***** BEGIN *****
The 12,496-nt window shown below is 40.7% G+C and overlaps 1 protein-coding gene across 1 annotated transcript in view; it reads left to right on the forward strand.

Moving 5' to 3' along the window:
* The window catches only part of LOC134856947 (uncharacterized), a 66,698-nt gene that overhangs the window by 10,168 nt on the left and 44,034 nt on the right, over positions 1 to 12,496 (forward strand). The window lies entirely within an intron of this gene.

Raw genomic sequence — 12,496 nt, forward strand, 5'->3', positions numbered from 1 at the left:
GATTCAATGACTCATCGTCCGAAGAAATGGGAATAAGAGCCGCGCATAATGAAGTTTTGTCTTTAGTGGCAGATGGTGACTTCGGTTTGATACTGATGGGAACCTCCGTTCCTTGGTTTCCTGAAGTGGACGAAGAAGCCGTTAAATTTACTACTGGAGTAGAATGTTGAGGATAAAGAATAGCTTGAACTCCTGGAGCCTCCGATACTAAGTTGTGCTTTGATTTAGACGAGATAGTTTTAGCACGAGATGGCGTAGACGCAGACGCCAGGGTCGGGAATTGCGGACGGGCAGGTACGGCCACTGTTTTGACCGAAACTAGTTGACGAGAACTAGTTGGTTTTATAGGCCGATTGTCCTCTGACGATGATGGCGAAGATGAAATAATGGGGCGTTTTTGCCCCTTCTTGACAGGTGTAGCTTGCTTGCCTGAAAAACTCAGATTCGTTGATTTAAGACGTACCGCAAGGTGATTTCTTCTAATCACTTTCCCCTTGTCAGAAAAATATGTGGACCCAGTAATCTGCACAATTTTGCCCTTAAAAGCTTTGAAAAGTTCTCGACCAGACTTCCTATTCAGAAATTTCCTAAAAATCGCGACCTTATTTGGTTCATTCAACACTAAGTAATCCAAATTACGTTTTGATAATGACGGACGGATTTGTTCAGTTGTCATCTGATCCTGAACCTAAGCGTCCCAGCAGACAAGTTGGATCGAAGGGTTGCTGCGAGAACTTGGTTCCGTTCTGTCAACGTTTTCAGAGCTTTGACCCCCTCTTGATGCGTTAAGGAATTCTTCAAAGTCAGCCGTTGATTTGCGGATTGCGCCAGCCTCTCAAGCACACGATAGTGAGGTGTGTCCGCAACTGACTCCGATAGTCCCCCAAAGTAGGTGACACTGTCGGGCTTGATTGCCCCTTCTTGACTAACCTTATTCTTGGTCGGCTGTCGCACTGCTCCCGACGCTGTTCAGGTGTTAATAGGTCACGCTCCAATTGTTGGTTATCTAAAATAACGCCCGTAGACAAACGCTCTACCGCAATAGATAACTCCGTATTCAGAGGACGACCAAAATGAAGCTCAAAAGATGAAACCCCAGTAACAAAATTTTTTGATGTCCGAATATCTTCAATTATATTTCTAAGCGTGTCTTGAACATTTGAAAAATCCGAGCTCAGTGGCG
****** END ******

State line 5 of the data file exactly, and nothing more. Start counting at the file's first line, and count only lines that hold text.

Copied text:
GATTCAATGACTCATCGTCCGAAGAAATGGGAATAAGAGCCGCGCATAATGAAGTTTTGTCTTTAGTGGCAGATGGTGACTTCGGTTTGATACTGATGGGAACCTCCGTTCCTTGGTTTCCTGAAGTGGACGAAGAAGCCGTTAAATTTACTACTGGAGTAGAATGTTGAGGATAAAGAATAGCTTGAACTCCTGGAGCCTCCGATACTAAGTTGTGCTTTGATTTAGACGAGATAGTTTTAGCACGAGATGGCGTAGACGCAGACGCCAGGGTCGGGAATTGCGGACGGGCAGGTACGGCCACTGTTTTGACCGAAACTAGTTGACGAGAACTAGTTGGTTTTATAGGCCGATTGTCCTCTGACGATGATGGCGAAGATGAAATAATGGGGCGTTTTTGCCCCTTCTTGACAGGTGTAGCTTGCTTGCCTGAAAAACTCAGATTCGTTGATTTAAGACGTACCGCAAGGTGATTTCTTCTAATCACTTTCCCCTTGTCAGAAAAATATGTGGACCCAGTAATCTGCACAATTTTGCCCTTAAAAGCTTTGAAAAGTTCTCGACCAGACTTCCTATTCAGAAATTTCCTAAAAATCGCGACCTTATTTGGTTCATTCAACACTAAGTAATCCAAATTACGTTTTGATAATGACGGACGGATTTGTTCAGTTGTCATCTGATCCTGAACCTAAGCGTCCCAGCAGACAAGTTGGATCGAAGGGTTGCTGCGAGAACTTGGTTCCGTTCTGTCAACGTTTTCAGAGCTTTGACCCCCTCTTGATGCGTTAAGGAATTCTTCAAAGTCAGCCGTTGATTTGCGGATTGCGCCAGCCTCTCAAGCACACGATAGTGAGGTGTGTCCGCAACTGACTCCGATAGTCCCCCAAAGTAGGTGACACTGTCGGGCTTGATTGCCCCTTCTTGACTAACCTTATTCTTGGTCGGCTGTCGCACTGCTCCCGACGCTGTTCAGGTGTTAATAGGTCACGCTCCAATTGTTGGTTATCTAAAATAACGCCCGTAGACAAACGCTCTACCGCAATAGATAACTCCGTATTCAGAGGACGACCAAAATGAAGCTCAAAAGATGAAACCCCAGTAACAAAATTTTTTGATGTCCGAATATCTTCAATTATATTTCTAAGCGTGTCTTGAACATTTGAAAAATCCGAGCTCAGTGGCG